Home improvement is the improvement or repair of the structure and fixtures in a house, as well as the addition of new facilities such as kitchens, bathrooms and garages. It also includes work to the outside of the house or yard such as landscaping and fence construction. Home improvements can be either cosmetic or functional. The latter include things like energy-saving upgrades, which can reduce utility bills and add value to the property; and safety projects, such as replacing outdated electrical fixtures or installing handrails in stairways.
A major home improvement project can be an exciting time, especially when you have a contractor on your team to make the vision come to life. But before you dive in, it’s important to think about the overall return on investment (ROI) for your home improvement projects and choose wisely.
The ROI of a home improvement project is how much you spend on a project and what percentage of that you recoup in the selling price when you put your home up for sale. Some projects have very high ROIs and others do not.
Some of the top ROI home improvements are updates to a kitchen or bathroom, and adding square footage in a finished basement or deck. These projects have the potential to increase your home’s value and make it more appealing to a wide variety of buyers. However, it’s important to keep in mind that buyer preferences vary by market, so your best bet for a good return on a renovation project is to focus on the most popular trends in your area.
It is also important to plan your projects carefully and have a budget for each phase of the project. A remodeling calculator can help you determine how much your home improvements will cost and provide a breakdown of the materials needed for each stage of your renovation. Modeling and design tools are also helpful in this process, as you can see how your changes will look before they’re complete. It’s also a good idea to build in an extra 10-15% buffer into your project estimates to account for unexpected expenses.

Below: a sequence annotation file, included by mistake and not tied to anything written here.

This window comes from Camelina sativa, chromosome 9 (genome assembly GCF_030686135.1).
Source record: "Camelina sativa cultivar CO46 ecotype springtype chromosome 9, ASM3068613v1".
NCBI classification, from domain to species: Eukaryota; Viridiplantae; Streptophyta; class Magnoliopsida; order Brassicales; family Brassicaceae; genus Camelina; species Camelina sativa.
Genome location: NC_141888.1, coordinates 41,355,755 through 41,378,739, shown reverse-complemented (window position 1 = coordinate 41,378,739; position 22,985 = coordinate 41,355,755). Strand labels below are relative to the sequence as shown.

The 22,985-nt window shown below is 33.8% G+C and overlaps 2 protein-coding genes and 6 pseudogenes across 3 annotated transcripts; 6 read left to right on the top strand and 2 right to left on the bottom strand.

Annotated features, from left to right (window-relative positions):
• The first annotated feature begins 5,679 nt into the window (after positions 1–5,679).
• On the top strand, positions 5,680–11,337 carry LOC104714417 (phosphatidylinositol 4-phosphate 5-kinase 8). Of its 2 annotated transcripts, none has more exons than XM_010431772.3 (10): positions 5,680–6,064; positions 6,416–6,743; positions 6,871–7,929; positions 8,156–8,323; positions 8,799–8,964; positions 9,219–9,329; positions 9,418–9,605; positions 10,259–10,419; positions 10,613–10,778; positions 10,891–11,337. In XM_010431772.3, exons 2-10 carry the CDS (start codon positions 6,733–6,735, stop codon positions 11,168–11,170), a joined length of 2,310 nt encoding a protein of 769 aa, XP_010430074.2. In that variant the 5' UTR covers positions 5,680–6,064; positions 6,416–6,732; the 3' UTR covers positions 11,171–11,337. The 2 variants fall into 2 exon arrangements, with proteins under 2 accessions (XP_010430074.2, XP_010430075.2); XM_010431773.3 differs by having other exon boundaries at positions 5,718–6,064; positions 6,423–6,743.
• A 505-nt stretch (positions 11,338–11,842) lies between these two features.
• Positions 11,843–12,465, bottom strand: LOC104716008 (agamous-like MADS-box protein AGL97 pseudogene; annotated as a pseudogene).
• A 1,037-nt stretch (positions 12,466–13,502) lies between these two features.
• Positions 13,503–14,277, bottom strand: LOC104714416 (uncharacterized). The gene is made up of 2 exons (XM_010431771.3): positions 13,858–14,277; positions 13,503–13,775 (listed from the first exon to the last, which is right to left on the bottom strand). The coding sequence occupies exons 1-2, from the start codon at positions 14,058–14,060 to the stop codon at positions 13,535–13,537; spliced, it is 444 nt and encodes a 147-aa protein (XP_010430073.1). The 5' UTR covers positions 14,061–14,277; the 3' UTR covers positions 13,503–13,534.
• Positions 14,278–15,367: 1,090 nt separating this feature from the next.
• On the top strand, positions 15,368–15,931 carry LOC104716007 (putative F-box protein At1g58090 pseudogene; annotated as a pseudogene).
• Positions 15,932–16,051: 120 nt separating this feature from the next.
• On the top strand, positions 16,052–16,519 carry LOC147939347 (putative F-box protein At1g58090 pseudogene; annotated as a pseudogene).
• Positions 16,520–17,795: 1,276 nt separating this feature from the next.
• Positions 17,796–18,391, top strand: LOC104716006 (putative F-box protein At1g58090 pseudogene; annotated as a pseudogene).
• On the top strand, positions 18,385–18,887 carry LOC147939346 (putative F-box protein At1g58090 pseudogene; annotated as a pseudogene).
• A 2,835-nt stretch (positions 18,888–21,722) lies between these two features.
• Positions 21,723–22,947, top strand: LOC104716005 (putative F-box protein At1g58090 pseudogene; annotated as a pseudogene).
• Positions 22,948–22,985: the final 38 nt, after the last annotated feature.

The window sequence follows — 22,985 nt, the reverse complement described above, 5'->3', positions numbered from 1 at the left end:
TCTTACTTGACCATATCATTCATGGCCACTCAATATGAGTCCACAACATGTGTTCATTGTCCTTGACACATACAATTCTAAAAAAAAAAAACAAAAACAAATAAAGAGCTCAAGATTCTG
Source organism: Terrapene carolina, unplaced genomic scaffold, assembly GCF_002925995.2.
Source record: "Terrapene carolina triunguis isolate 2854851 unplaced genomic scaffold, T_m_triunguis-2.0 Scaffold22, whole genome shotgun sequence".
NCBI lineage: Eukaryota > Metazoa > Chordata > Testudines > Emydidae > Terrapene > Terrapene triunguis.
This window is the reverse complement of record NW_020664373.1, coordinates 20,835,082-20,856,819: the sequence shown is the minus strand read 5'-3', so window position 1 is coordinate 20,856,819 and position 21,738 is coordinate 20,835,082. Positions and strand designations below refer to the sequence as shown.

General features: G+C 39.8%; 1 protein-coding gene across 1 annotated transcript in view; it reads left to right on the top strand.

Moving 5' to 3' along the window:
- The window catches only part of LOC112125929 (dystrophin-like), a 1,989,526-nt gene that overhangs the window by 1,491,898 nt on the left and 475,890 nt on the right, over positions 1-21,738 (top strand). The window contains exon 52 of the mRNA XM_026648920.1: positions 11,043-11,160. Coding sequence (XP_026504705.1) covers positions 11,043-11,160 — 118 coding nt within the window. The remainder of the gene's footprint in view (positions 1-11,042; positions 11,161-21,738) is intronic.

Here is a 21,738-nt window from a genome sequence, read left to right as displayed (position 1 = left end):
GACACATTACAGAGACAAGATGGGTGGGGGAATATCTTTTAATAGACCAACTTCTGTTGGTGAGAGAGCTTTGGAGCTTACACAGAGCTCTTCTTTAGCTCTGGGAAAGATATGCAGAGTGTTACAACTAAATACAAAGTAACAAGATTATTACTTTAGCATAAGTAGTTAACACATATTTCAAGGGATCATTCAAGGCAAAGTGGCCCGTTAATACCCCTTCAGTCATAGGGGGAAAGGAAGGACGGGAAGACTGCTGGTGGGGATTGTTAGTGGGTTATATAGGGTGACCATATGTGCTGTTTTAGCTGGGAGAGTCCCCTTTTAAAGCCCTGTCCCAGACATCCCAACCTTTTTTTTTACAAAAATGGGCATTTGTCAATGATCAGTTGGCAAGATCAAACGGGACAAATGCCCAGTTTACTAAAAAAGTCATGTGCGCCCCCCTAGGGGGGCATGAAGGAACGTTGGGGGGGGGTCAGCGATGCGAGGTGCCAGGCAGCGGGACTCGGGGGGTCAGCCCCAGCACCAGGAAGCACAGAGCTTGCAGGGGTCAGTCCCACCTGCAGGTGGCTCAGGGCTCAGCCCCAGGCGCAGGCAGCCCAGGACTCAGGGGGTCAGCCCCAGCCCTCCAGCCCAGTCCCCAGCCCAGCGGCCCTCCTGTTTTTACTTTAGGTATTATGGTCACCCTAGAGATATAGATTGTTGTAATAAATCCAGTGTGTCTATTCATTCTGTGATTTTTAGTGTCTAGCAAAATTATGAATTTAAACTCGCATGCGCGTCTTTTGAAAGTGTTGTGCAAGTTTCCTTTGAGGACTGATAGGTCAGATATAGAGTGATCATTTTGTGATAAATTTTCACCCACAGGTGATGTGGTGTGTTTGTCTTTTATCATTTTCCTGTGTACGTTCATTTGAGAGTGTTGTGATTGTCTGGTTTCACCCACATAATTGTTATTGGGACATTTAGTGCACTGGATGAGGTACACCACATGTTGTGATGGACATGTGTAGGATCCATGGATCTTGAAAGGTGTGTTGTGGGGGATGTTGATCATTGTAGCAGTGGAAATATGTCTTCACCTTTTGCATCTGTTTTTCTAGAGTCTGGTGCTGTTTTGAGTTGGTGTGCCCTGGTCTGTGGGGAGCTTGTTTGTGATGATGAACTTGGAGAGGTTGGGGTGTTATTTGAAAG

Homeowners are still spending a lot of money on home improvements, even though many say they don’t expect the economy or a possible recession to affect their plans for the future. In fact, nearly two-thirds of those who are considering a home improvement project in the next two years say they’re looking to make their homes more comfortable for themselves and their families.
In terms of funding, cash is king for most home improvement projects, with 78% of homeowners who took on projects during the census survey period using primarily their savings or equity to pay for them. But for those without deep pockets, personal loans, credit cards and HELOCs are viable financing options that can be used to fund home improvement projects without risking the stability of your mortgage or credit score.